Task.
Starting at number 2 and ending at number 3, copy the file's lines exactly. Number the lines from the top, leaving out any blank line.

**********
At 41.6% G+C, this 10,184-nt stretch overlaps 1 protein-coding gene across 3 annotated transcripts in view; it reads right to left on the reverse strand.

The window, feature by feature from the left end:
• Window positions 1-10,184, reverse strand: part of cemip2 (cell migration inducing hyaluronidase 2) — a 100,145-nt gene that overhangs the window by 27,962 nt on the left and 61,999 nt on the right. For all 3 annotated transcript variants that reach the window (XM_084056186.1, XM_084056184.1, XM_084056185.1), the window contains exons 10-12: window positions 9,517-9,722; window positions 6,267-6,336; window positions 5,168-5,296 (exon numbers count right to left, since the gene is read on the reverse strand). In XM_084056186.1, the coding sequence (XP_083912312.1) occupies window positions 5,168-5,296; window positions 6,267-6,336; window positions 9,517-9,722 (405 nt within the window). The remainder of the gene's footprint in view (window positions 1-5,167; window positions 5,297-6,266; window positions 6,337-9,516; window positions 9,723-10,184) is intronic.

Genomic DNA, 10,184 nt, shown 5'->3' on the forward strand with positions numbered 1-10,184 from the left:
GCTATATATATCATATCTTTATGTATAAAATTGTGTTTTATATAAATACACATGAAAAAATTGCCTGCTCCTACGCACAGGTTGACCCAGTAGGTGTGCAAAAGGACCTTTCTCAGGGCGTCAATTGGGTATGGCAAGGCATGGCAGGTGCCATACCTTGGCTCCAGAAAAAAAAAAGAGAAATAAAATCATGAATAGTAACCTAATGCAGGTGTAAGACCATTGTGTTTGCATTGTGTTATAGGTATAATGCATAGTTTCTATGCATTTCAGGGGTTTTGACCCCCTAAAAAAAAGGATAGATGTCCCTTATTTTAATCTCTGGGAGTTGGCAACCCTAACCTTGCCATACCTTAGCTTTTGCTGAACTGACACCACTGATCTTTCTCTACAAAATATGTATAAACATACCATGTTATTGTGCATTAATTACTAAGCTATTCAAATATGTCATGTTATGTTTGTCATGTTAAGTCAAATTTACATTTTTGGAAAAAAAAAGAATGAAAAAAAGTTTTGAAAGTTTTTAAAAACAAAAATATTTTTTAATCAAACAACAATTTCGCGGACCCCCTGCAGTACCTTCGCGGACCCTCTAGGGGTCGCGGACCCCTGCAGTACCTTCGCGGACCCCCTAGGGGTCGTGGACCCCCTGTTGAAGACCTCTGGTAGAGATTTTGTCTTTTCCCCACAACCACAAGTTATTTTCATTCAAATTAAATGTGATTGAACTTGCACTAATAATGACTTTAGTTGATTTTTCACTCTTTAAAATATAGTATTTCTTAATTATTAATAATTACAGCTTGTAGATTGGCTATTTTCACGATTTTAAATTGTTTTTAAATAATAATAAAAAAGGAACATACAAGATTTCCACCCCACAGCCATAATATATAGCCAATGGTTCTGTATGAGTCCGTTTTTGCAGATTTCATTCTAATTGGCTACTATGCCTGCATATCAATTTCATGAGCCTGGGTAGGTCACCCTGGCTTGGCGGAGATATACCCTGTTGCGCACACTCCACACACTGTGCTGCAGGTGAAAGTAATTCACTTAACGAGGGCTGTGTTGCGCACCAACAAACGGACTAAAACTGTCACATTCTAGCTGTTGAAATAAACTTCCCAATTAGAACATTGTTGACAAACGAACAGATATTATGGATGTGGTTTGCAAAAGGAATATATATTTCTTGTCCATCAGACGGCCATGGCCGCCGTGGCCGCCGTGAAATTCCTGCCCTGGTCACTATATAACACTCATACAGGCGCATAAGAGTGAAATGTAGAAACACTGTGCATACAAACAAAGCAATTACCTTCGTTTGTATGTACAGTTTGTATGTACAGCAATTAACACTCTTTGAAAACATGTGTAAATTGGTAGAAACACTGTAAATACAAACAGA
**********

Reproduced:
The window, feature by feature from the left end:
• Window positions 1-10,184, reverse strand: part of cemip2 (cell migration inducing hyaluronidase 2) — a 100,145-nt gene that overhangs the window by 27,962 nt on the left and 61,999 nt on the right. For all 3 annotated transcript variants that reach the window (XM_084056186.1, XM_084056184.1, XM_084056185.1), the window contains exons 10-12: window positions 9,517-9,722; window positions 6,267-6,336; window positions 5,168-5,296 (exon numbers count right to left, since the gene is read on the reverse strand). In XM_084056186.1, the coding sequence (XP_083912312.1) occupies window positions 5,168-5,296; window positions 6,267-6,336; window positions 9,517-9,722 (405 nt within the window). The remainder of the gene's footprint in view (window positions 1-5,167; window positions 5,297-6,266; window positions 6,337-9,516; window positions 9,723-10,184) is intronic.